Kim Wesley

A History of Auto Insurance

March 1, 2018 was the 40-year anniversary of Quebec’s Automobile Insurance Plan. While this legislation has changed the lives of millions of drivers across the province, few know its full scope. This reform, which greatly contributed to facilitating the auto claims process, is still considered to be one of the greatest laws passed in modern Quebec history.

Although many years have passed since the plan was established, it remains a great mystery for most Quebecers. To understand how it currently operates, it is important to first know that in Quebec, there are two auto insurance components: a private plan that covers property damage and the public plan that covers bodily injury.


Before 1978, Quebecers had to purchase a private insurance policy that covered both bodily injury and property damage. The system was based on the concept of liability. To obtain compensation for injury and for vehicle damage, legal action had to be taken against the person responsible for the accident.

As a result, most people faced long judicial processes, and, due to the complexity of the system, they did not always receive fair compensation. The simplest cases were settled quickly by insurance companies, but the more complex ones stretched out over quite some time, to the point that victims ultimately received nothing at all. The plan mainly benefitted shareholders of large insurance companies and the attorneys involved, as 50% of their practices at the time were devoted to auto insurance.

A controversial reform

In 1976, the Parti Québécois, headed by René Lévesque, promised the public that it would create an auto insurance institution and introduce a legislation reform based on a globally unique model. It proposed a system that universalized compensation, irrespective of liability. In other words, all those involved in accidents would have the right to compensation, whether or not they were at fault. This legislation is now known as the no-fault policy. People would therefore be fairly compensated, by the Crown Corporation and not by their private insurer, based on compensation scales. As a result, no one is penalized. This eliminated unfair legal processes in which those with access to the best lawyers were favoured.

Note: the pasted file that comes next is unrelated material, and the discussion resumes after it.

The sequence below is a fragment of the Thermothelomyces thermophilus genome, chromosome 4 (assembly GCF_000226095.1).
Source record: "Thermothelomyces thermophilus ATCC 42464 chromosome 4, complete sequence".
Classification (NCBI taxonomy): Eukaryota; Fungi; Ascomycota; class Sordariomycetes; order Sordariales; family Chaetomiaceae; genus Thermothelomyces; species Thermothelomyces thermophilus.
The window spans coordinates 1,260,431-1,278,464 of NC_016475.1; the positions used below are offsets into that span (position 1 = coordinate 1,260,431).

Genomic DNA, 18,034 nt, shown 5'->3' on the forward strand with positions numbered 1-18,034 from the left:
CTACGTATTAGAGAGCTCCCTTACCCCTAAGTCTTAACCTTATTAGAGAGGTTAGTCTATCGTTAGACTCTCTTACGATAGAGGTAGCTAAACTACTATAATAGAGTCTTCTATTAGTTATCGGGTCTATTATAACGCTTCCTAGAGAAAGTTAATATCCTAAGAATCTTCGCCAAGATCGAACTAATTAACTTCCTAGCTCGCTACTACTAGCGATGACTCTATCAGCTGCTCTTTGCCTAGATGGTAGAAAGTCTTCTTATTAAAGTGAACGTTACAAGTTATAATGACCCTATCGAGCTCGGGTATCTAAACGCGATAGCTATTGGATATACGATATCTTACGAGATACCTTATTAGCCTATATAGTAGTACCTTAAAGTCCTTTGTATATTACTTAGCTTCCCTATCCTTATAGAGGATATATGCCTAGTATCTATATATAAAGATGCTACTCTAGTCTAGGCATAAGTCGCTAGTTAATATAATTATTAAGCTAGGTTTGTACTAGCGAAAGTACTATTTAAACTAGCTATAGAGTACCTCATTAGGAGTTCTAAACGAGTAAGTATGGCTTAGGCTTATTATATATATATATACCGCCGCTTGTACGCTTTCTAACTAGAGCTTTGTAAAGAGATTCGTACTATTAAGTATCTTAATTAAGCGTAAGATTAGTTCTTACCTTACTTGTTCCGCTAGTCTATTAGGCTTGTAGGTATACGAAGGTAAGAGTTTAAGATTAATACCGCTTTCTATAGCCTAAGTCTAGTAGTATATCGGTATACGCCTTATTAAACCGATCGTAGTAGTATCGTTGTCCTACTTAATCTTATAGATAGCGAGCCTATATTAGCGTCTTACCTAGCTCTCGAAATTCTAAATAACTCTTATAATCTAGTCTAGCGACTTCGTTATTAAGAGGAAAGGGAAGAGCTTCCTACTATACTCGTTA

Minister Lise Payette, who was responsible for the project at the time, first had in mind a bill for a public plan that would cover both bodily injury and property damage. However, a near majority of the cabinet, insurance companies, and the Barreau du Québec opposed to this plan. To reach a consensus, they agreed to drop the section on property damage and only keep the section on bodily injury. At this point, Lise Payette, supported by Lucien Lessard, the Minister of Transportation at the time, and René Lévesque, succeeded and obtained approval. However, Payette still had to convince the public of the benefits of the reform. The major concerns were associated with the costs of the program, since it was difficult to evaluate its effect on insurance premiums. Overall, it was estimated that the majority of people would benefit. Over time, Quebecers understood the positive impact of the project and its benefits.

That is why, today, all Quebecers have access to a public automobile insurance plan to cover them in the event of injury or death resulting from an accident, no matter who is at fault. In addition, the plan covers accidents that take place in Quebec and elsewhere in the world, and covers drivers, passengers, cyclists, motorcyclists, pedestrians, and any other road users.

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Kim Wesley Personal-Lines Director
Damage Insurance Broker
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